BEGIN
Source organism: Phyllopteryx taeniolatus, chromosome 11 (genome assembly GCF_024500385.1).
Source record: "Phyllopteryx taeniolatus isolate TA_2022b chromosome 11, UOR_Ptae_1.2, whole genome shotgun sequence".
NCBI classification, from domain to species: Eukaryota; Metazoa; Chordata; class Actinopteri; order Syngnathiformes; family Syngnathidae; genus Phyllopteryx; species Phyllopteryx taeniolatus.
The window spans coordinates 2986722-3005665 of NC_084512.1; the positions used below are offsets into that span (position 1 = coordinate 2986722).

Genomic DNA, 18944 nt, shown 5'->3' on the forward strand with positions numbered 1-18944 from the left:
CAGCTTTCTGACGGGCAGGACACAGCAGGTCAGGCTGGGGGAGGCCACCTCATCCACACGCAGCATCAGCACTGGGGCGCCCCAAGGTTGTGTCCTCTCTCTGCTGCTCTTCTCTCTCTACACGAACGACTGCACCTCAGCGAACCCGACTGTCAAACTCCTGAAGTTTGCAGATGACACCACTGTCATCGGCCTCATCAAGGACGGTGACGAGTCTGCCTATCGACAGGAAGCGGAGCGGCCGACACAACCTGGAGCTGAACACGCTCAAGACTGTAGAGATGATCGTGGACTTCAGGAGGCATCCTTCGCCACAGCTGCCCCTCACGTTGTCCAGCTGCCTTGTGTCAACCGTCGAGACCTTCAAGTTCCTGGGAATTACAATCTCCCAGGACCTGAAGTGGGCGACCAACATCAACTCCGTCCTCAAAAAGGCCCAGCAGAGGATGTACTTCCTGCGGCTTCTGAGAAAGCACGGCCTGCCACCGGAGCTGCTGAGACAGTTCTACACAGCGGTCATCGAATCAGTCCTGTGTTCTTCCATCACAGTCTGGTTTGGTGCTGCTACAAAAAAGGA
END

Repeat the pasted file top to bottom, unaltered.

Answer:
Source organism: Phyllopteryx taeniolatus, chromosome 11 (genome assembly GCF_024500385.1).
Source record: "Phyllopteryx taeniolatus isolate TA_2022b chromosome 11, UOR_Ptae_1.2, whole genome shotgun sequence".
NCBI classification, from domain to species: Eukaryota; Metazoa; Chordata; class Actinopteri; order Syngnathiformes; family Syngnathidae; genus Phyllopteryx; species Phyllopteryx taeniolatus.
The window spans coordinates 2986722-3005665 of NC_084512.1; the positions used below are offsets into that span (position 1 = coordinate 2986722).

Genomic DNA, 18944 nt, shown 5'->3' on the forward strand with positions numbered 1-18944 from the left:
CAGCTTTCTGACGGGCAGGACACAGCAGGTCAGGCTGGGGGAGGCCACCTCATCCACACGCAGCATCAGCACTGGGGCGCCCCAAGGTTGTGTCCTCTCTCTGCTGCTCTTCTCTCTCTACACGAACGACTGCACCTCAGCGAACCCGACTGTCAAACTCCTGAAGTTTGCAGATGACACCACTGTCATCGGCCTCATCAAGGACGGTGACGAGTCTGCCTATCGACAGGAAGCGGAGCGGCCGACACAACCTGGAGCTGAACACGCTCAAGACTGTAGAGATGATCGTGGACTTCAGGAGGCATCCTTCGCCACAGCTGCCCCTCACGTTGTCCAGCTGCCTTGTGTCAACCGTCGAGACCTTCAAGTTCCTGGGAATTACAATCTCCCAGGACCTGAAGTGGGCGACCAACATCAACTCCGTCCTCAAAAAGGCCCAGCAGAGGATGTACTTCCTGCGGCTTCTGAGAAAGCACGGCCTGCCACCGGAGCTGCTGAGACAGTTCTACACAGCGGTCATCGAATCAGTCCTGTGTTCTTCCATCACAGTCTGGTTTGGTGCTGCTACAAAAAAGGA